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Originally published Thursday, October 17, 2013 at 9:57 PM

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Stephen Colbert pokes fun at pope, cardinal at charity gala

The Alfred E. Smith Memorial Foundation Dinner, a regular stop for presidential candidates and world leaders, is an elegant affair and a Friars Club-style roast.


The New York Times

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He doesn't make money if people don't laugh. MORE
"He'll say anything to make money" Exactly. According to the article... MORE
You can listen to the full address at: http://www.colbertnewshub.com/2013/10/18/stephen... MORE

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NEW YORK — When comedian Stephen Colbert took to the dais Thursday for his keynote speech at the Al Smith white-tie charity dinner, the annual gathering of New York’s Roman Catholic elite, he flashed a sly glance at Cardinal Timothy Dolan, sitting a few seats away.

“I have great respect for Cardinal Dolan, though I do have to say, sir, it is not easy when you are wearing that outfit,” Colbert said, as the portly cardinal, in his traditional vestments, grinned.

“In that cape and red sash, you look like a matador who’s really let himself go.”

“Did you not see the invite?” Colbert added, as laughter echoed around the ballroom of the Waldorf-Astoria Hotel. “It said white-tie, not ‘Flamboyant Zorro.’”

It was just one more sign that Dolan and Colbert might have the most prominent friendship in Catholicism today.

A pair of consummate wits, the men hit it off last year at an evangelization event at Fordham University, going zinger-for-zinger and waxing about the intertwining of humor and faith. Last month, Dolan made his debut on “The Colbert Report,” Colbert’s Comedy Central talk show.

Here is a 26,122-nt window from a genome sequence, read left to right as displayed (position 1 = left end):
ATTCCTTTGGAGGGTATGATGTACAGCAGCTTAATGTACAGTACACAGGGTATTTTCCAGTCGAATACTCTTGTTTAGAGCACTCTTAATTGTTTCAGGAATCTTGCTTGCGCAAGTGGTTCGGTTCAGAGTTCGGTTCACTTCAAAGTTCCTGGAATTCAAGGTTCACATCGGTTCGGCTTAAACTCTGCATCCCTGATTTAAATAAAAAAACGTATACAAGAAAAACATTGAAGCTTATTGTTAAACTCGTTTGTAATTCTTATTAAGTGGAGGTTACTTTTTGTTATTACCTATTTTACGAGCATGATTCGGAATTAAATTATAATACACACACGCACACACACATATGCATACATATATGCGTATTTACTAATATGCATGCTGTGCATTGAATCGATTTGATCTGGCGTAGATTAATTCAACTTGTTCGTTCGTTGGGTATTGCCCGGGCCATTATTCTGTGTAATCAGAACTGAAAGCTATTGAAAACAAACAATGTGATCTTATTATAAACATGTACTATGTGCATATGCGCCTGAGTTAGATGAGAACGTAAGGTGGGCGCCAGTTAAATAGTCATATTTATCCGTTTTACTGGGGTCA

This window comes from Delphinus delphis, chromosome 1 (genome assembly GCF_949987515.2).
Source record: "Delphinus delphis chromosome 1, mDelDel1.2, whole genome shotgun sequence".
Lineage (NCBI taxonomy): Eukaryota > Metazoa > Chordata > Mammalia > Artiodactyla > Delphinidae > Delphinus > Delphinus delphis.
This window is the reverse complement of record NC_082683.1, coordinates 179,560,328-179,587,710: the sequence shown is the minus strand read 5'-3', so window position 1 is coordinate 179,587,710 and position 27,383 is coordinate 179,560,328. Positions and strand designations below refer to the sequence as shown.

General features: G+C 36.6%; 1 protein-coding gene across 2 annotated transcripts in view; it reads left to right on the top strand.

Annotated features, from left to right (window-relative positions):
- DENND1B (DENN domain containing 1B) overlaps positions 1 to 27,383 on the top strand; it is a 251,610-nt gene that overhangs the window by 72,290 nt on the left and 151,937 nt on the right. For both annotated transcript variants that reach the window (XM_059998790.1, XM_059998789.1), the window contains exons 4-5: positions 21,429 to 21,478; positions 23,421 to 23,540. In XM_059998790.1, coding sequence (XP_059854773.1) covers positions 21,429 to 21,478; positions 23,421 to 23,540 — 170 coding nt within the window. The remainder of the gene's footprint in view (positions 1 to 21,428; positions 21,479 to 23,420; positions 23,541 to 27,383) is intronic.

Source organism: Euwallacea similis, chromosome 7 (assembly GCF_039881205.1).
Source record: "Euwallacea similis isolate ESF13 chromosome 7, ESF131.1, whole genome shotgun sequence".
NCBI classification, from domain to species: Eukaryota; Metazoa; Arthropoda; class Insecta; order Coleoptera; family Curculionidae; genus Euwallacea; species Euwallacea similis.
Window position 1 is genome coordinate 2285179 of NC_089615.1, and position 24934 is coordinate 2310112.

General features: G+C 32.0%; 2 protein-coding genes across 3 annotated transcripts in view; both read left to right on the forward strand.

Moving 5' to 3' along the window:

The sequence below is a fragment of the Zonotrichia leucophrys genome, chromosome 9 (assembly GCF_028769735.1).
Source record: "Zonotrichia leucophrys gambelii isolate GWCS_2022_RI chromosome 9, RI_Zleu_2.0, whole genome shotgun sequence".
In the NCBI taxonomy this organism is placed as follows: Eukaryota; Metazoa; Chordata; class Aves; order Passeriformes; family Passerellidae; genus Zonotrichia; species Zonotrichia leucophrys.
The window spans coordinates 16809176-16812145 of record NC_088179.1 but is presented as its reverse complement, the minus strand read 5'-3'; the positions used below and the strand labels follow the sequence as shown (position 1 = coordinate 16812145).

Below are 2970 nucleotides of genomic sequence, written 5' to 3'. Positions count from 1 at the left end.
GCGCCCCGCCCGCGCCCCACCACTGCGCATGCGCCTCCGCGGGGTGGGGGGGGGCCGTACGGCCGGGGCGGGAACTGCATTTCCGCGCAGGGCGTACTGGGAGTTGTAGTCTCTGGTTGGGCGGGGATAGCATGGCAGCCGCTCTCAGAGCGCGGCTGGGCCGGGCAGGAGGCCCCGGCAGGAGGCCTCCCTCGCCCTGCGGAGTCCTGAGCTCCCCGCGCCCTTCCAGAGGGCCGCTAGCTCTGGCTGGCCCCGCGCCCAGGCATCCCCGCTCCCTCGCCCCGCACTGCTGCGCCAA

On Thursday, Colbert — who teaches Sunday school and is viewed by the cardinal as a fresh, charismatic ambassador for American Catholicism — opened his remarks by declaring himself “America’s most famous Catholic.”

“I know what the cardinal is thinking: ‘Stephen, pride is a sin,’” Colbert said. “Well, Cardinal, so is envy, so we’re even.”

The $1,500-a-plate Alfred E. Smith Memorial Foundation Dinner, a regular stop for presidential candidates and world leaders, is an elegant affair and a Friars Club-style roast. Guests in tail coats munch on caviar and petits fours as speakers crack one-liners about the politicians onstage. Colbert did not hold back.

On Mayor Michael Bloomberg: “Tiny, tiny man. The real reason he doesn’t want drink cups larger than 16 ounces is because he’s afraid he might drown in one.”

On Gov. Andrew Cuomo: “I didn’t know you could tear yourself away from the excitement that is Albany on a Thursday evening.”

On Christine Quinn, the City Council speaker who lost the Democratic primary for mayor: “New York City is the only place in the world where the lesbian candidate is too conservative.”

On Raymond Kelly, the police commissioner: “Are you here alone or did you bring the whole biker gang?” (At this mention of the recent beating of an SUV driver by motorcyclists, the crowd audibly cringed. “I’m in trouble,” Colbert joked nervously.)

But on a night known for political humor, Colbert kept the focus on religion. He praised the event’s eponym, former New York Gov. Alfred Smith, saying he “shattered the stained-glass ceiling” for Catholic politicians, and said Dolan could have made pope, “but he blew it in the swimsuit competition.”

Colbert took particular glee in addressing the populist bent of Pope Francis, saying that if the new pope had planned the event, “we wouldn’t be in white-tie at the Waldorf; we’d be in sweatpants at the corner booth of the IHOP.”

If Francis had attended Thursday, “His Humbleness would be out washing the feet of the coat-check guy or something,” Colbert said, adding, “We get it, you’re modest.”

Dolan laughed throughout Colbert’s speech and offered an embrace as the comedian left the stage, telling the crowd that humor can be critical to a deeper understanding of one’s faith.

The dinner, which organizers said raised about $3 million for charity, had as its master of ceremonies Alfred Smith IV, the former governor’s great-grandson.



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